If your computer manufacturer offers none, and your ISP doesn't either, you might need to buy antivirus software yourself. This might seem challenging at first glance because there are so many features to consider and product lines change frequently. For advice on antivirus software, consult reputable periodicals


The antivirus business is a 2 billion dollar market, where the initial cost of a software product is quickly outweighed by costs for recurring subscription services for updates. When selecting a product, consider yearly subscription costs over the expected life of your computer. Multiyear subscriptions may provide valuable discounts, but as competition increases, subscription prices may drop.


We get no kickbacks for unsolicited advertising in our books (too bad), but we're occasionally moved to give tips to readers about products we like a lot. One of these is Avast! antivirus. For individual users, the price is right—it's free. What's more, it's easy to use, doesn't drag down my system speed as some other antivirus programs do, and it's a real-time virus scanner that protects against malicious code cloaked inside IMs, emails, web browsing, network communications, P2Ptrans-fers, web pages, and downloads. For more information, visit

such as PC World or PC Magazine, both of which maintain up-to-date information on their websites. You might also want to check out Virus Bulletin at It's great when viruses are stopped before they get a chance to take root, but sometimes they're uncovered only after the damage is done. The primary job of your antivirus software is to detect and prevent viruses. Most programs can clean and repair simple infections, but more complex and destructive viruses require separate, specifically designed removal tools. If you're not careful, even if a virus is successfully cleaned, reinfection can occur the second you lift your finger from the mouse button. Regardless of which software protects your computer, here are the steps to break the cycle and get rid of a virus effectively:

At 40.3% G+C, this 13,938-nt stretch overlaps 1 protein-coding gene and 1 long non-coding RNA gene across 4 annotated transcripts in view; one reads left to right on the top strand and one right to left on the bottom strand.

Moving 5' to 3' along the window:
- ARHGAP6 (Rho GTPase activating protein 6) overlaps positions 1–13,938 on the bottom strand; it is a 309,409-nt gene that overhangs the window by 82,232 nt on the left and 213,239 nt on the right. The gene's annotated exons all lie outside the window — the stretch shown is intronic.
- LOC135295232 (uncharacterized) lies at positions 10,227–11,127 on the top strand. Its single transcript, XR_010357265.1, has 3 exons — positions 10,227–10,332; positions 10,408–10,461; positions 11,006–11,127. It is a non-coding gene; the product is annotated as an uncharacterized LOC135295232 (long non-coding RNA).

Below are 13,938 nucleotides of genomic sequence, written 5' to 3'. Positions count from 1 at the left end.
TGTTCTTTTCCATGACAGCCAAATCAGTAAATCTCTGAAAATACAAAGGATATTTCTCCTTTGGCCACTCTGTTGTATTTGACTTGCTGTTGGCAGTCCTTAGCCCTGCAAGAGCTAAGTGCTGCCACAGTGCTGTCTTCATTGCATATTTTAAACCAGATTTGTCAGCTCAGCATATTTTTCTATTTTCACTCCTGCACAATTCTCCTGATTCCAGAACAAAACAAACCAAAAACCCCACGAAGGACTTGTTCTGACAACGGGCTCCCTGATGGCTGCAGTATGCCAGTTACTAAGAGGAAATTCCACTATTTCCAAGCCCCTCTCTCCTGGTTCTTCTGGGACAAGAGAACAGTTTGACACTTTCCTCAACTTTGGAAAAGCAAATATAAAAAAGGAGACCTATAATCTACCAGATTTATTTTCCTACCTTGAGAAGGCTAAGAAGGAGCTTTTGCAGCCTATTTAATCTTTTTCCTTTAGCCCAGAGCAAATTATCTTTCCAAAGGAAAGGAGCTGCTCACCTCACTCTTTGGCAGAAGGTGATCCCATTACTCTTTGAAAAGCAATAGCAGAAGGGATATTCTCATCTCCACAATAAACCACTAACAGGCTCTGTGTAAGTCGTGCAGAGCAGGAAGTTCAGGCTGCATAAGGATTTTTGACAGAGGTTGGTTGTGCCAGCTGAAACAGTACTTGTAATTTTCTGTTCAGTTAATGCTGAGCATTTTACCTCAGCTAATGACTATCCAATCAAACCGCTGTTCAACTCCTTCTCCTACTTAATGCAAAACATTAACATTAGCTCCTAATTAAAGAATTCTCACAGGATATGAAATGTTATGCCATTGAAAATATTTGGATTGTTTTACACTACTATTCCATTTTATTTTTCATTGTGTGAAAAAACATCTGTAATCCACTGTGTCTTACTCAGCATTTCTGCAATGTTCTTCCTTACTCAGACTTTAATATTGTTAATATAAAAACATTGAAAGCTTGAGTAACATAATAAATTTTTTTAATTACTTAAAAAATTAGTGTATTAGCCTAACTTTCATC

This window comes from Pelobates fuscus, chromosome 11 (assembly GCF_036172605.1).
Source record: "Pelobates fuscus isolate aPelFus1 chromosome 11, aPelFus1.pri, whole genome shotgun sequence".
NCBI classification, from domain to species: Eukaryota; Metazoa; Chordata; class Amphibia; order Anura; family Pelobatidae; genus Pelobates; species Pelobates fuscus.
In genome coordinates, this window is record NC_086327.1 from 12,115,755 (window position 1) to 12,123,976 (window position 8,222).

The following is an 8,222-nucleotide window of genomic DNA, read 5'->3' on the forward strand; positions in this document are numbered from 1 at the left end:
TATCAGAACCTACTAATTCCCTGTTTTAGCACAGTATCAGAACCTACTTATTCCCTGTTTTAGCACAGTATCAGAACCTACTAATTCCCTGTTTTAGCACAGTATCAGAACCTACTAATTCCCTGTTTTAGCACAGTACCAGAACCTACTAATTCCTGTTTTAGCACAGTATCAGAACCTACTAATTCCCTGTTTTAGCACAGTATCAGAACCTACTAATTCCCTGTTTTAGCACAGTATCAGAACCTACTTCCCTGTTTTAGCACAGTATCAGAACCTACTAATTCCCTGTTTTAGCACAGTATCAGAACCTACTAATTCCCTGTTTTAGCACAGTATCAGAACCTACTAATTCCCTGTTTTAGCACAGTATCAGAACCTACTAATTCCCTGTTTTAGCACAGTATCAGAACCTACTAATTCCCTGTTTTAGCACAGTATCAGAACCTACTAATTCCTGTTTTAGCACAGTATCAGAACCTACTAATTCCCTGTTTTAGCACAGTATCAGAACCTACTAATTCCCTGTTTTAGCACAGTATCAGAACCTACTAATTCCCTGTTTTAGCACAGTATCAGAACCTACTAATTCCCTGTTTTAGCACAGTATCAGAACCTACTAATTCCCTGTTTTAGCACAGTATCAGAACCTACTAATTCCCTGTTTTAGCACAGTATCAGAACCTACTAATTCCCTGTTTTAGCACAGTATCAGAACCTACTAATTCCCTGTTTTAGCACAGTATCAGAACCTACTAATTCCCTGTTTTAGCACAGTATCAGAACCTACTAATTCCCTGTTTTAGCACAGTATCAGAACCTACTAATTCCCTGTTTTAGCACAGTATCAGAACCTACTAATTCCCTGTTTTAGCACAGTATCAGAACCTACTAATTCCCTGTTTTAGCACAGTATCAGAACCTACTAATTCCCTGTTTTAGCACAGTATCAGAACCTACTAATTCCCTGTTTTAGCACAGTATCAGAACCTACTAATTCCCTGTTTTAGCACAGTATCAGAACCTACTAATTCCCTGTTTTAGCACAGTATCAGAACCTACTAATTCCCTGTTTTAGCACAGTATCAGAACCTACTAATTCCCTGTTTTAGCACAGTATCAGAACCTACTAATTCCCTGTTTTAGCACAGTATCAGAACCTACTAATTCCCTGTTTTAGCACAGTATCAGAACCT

1. Manually run Windows Update to fix any new security vulnerabilities in Windows. To be thorough, also check vendors' websites for updates to any additional software you may have installed. Remember, if you remove a virus but remain vulnerable to a relapse, you might be in for a long day.

2. Update your virus definitions to detect the latest threats. Most antivirus software uses definition files that become stale quickly. Don't bring a knife to a gun fight.

3. Run a virus scan to find and eliminate any viruses. If you clean or quarantine a virus this way, run a follow-up scan to make sure it's truly dispatched. If not, at least you have identified the name of the threat and can proceed to the next step.

4. Visit your antivirus vendor's website and search for the identified threat. Most likely they have instructions and tools to help remove the virus from your computer. After a removal attempt, run another scan to confirm success. If needed, a general web search can often reveal alternative methods of treatment.

If all else fails, the fifth step to virus removal is tried and true: reinstall Windows from scratch. Make sure to delete and re-create the hard disk partitions during the install, and pat yourself on the back for having a recent backup of your critical data.

^ For detailed instructions on reinstalling Windows 7 from scratch, see Chapter 2, "Installing and Upgrading Windows 7."